He told BBC Radio 4 that he never ordained men who were openly involved in gay relationships, but simply ran a policy of "don't ask, don't tell."
"I have not knowingly ordained anyone who told me they were a practising homosexual and were living in partnership with somebody as if it were a marriage ... in fact I have halted an ordination when I discovered that. On the other hand, I never liked the prospect of enquiring into what happened in a man's bedroom unless he is prepared to tell me."
The Rev Richard Kirker, the deacon who runs the Lesbian and Gay Christian Movement, and whose own ordination to the priesthood was halted by Lord Runcie 20 years ago when he came out, said yesterday: "We have said for years that the present policy is unworkable. It is good that he has said so too."
Lambeth Palace would not comment on the former Archbishop's remarks, except to suggest that they formed part of a debate which the church is meant to be encouraging.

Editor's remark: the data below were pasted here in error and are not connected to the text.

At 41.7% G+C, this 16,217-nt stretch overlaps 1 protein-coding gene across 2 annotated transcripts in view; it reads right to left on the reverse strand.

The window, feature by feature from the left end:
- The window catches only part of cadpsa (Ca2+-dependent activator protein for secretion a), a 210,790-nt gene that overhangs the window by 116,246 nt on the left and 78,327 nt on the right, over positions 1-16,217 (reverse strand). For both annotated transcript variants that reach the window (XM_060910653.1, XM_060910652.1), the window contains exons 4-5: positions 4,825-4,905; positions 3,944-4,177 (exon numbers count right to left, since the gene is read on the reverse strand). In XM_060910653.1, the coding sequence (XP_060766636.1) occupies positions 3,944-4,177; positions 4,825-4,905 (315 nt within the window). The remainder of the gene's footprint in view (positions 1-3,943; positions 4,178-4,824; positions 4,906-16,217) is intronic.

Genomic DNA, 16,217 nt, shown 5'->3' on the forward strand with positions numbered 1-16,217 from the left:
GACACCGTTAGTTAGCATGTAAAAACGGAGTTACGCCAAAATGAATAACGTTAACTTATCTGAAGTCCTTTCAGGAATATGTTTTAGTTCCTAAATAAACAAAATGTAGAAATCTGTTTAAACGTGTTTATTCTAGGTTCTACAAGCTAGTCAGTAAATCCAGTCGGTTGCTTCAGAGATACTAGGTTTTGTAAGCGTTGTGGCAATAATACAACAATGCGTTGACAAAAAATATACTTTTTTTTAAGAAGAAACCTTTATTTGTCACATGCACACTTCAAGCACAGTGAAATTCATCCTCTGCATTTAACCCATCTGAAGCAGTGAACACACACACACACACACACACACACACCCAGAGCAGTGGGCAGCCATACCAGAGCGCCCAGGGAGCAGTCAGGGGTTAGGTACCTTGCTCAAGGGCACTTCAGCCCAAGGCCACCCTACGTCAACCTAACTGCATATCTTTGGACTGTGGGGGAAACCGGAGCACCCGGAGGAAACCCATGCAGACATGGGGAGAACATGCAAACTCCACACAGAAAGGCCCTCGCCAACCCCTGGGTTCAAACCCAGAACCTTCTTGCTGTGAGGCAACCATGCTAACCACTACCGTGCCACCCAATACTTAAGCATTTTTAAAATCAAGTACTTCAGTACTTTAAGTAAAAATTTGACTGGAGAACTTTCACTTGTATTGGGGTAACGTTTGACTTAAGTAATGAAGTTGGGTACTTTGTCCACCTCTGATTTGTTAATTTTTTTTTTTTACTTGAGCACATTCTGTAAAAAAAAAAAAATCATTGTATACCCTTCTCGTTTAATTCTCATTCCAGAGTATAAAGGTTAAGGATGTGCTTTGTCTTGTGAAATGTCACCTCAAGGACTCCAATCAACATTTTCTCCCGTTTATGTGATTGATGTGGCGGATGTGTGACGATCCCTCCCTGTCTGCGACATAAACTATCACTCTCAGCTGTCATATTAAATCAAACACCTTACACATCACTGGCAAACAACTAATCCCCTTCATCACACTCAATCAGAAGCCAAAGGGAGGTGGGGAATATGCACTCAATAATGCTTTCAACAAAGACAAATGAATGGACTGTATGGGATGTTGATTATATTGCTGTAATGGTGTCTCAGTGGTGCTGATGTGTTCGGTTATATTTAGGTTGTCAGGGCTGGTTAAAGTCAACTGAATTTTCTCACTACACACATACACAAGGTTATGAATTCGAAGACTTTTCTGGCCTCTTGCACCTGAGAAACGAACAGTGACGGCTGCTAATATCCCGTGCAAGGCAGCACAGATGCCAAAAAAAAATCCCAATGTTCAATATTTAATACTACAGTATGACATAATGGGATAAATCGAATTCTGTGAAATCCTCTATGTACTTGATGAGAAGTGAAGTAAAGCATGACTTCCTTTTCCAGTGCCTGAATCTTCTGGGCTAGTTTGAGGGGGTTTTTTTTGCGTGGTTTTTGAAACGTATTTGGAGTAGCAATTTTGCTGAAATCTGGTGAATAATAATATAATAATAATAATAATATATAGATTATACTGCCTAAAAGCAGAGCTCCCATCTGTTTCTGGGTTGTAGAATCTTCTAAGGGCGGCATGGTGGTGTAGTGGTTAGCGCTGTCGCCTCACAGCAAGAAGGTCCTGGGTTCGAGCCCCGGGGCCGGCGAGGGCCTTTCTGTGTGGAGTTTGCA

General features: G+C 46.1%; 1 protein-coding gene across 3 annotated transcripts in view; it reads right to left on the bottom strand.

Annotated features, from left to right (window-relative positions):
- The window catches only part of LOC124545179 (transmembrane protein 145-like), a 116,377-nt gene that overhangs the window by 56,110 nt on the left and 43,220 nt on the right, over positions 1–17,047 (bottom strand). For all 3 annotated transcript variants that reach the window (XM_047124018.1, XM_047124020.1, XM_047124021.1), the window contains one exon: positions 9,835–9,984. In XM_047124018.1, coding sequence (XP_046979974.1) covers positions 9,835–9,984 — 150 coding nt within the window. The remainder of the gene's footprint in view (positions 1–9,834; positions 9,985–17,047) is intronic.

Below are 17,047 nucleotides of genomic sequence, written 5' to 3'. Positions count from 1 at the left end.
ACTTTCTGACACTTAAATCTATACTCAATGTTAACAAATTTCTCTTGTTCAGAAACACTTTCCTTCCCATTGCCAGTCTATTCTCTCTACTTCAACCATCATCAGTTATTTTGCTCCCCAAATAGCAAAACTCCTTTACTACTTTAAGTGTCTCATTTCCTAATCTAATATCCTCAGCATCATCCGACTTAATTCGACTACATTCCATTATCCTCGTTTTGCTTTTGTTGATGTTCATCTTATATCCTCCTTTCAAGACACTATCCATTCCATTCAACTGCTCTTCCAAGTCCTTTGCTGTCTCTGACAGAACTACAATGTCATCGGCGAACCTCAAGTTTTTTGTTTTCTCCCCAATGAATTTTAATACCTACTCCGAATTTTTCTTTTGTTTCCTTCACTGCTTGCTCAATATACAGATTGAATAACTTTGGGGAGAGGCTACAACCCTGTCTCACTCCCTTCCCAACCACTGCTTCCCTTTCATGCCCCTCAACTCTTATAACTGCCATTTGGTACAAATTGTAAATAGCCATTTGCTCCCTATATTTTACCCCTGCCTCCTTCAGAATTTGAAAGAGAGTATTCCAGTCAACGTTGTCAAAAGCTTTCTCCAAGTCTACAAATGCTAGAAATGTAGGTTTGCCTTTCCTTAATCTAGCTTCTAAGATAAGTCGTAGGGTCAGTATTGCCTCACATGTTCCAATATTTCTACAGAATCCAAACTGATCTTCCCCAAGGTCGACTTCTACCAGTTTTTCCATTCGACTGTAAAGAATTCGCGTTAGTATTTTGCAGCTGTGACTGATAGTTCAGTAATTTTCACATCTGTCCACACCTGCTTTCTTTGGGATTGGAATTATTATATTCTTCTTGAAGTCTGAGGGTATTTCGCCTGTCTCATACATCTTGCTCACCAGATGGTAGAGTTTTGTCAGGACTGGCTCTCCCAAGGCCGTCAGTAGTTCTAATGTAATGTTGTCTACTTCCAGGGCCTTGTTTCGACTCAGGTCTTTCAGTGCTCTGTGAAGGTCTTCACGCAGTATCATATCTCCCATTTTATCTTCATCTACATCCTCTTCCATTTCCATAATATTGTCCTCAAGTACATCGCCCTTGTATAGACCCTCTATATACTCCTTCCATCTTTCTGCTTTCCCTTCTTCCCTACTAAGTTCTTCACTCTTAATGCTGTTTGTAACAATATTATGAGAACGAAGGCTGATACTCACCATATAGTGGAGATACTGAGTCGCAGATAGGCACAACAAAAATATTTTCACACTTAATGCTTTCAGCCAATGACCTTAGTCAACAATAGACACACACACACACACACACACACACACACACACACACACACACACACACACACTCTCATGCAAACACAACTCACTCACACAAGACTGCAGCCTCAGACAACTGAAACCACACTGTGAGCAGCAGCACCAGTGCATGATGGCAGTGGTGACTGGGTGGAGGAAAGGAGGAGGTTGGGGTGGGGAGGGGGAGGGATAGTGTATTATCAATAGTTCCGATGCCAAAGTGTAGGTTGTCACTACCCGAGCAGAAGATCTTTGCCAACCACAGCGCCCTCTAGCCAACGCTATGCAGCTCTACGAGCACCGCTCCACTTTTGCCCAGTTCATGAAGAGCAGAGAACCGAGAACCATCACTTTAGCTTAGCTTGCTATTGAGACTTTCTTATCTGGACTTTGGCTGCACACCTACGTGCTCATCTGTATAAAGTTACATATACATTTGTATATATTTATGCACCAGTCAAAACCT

But the General Synod press office issued an immediate denunciation of Lord Runcie's remarks: "The House of Bishops has made it quite clear that the church cannot regard homosexual practices as on a par with heterosexual relationships within marriage."
Later in the interview, to be broadcast at 8pm tonight, Lord Runcie said the root of the Church of England's present problems with sexual morality go back to the Lambeth Conference of 1930, when the Anglican Communion decided that contraception within marriage was acceptable. "Once the Church signalled ... that sexual activity was for human delight and a blessing even if was divorced from any idea of procreation [but] once you've said that sexual activity is ... pleasing to God in itself, then what about people who are engaged in same sex expression and who are incapable of heterosexual expression?"
This argument too was attacked by the Synod's press office, which said: "To accept the case for artificial contraception within marriage does not imply that it is right to engage in sex outside marriage."Reuse content